Not to minimize anything else I’ve done in my life — I’ve worked in a lot of different and rewarding roles, like being a teacher and writer — but it’s only now that I feel like I’m really understanding my potential as a professional.
Do I wish I had been able to access all of this power 20 years ago? Of course. But wishing won’t make it so. My reality is that I’m 52, and I’m here, and I’ve got these skills and abilities that I’m not really using. And I want to use them.
Like … lately I’ve been experimenting with taking my writing skills in a brand new direction, in addition to fiction. And I’ve toyed with the idea of resurrecting my music composition skills that have been dormant for more years than I care to say.
But hey, I can’t look back. The past is gone. The future is an illusion. Right now is what I have. And in this moment, I’m happy. I know myself, really know myself. I don’t need anyone else to make me whole. I don’t need anyone’s love, permission, anything. I’m strong and confident, and I have no fear of anything.
These past few days, I’ve been doing a ton of work on my new business venture — it helps, in a way, that I’ve had the flu. I couldn’t go to work and have barely gotten out of bed for 4 days. So I’ve used the time to work on my own stuff.
I’m putting a course online and will use it as a platform to gain private clients interested in learning how to streamline and simplify their marketing efforts.
I’m also developing two more business “prongs,” both related strictly to writing — which is my strongest skill, so I figure it’s a relatively easy way to ramp things up even faster.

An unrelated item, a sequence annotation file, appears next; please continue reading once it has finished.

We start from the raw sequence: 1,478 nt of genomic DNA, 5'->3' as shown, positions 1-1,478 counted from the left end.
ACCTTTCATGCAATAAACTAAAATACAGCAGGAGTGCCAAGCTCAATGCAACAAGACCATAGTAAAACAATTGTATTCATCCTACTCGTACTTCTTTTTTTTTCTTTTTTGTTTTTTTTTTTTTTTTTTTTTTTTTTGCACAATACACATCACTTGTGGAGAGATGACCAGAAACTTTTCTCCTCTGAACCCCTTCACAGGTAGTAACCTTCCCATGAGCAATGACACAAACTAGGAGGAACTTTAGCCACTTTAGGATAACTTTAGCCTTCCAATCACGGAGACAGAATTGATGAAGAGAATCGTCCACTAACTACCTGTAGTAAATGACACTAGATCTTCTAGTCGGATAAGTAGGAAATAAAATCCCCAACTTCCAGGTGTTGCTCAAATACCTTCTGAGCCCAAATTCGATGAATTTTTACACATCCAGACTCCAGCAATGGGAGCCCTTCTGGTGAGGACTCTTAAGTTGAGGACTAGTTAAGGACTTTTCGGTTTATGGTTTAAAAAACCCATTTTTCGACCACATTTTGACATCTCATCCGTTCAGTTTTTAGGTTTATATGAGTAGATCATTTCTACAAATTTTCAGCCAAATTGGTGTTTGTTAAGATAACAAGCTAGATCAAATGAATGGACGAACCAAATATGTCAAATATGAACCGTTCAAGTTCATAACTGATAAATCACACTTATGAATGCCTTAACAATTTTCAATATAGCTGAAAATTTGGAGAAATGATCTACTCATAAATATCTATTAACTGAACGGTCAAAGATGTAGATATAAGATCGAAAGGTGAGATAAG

Even with all of this focused work going on, I have to keep reminding myself to be present and not look back. I just purchased another book — actually a recording of a lecture — by Eckhart Tolle that specifically deals with letting go of past pain.
I still have some of that, and I realized today that it doesn’t have anything to do with my first marriage, but everything to do with my second — the one I’m currently in.
What I also came to terms with today (which I’ve thought of before) is that I only have control over my life situation, and no one else’s. I can become more conscious of my life and my choices, and therefore make things better for myself. What my husband chooses to do, or doesn’t choose to do … well, that’s not in my control at all. That’s especially true in regards to depression; a person outside the illness has zero influence on the depressed person. I found that out the hard way.
I can’t make my husband talk to me. I can’t make him feel empathy for me. I can’t make him more tuned in to my needs. I can’t make him change in any way at all. He has to do all of that himself. Or not.
All I can do is be present in my own life. From that place of inner peace, free of problems and worry and pain, I can make choices I need to make.
It’s really weird. But I don’t feel afraid of anything anymore. I’ll make mistakes, I’ll feel grief, I’ll feel all of the difficult things that life brings. But I’m not afraid of those difficult things anymore.
I don’t even have the desire to debate or argue with people, nor do I want to gossip or complain.
Just in the past two days, I have let go of the need to feel any self-pity or discuss what happened to me in my first marriage and beyond. No one else in my life needs to hear that story from me.
My story is helping the people who need to hear it, the women who write to me and tell me about their experiences.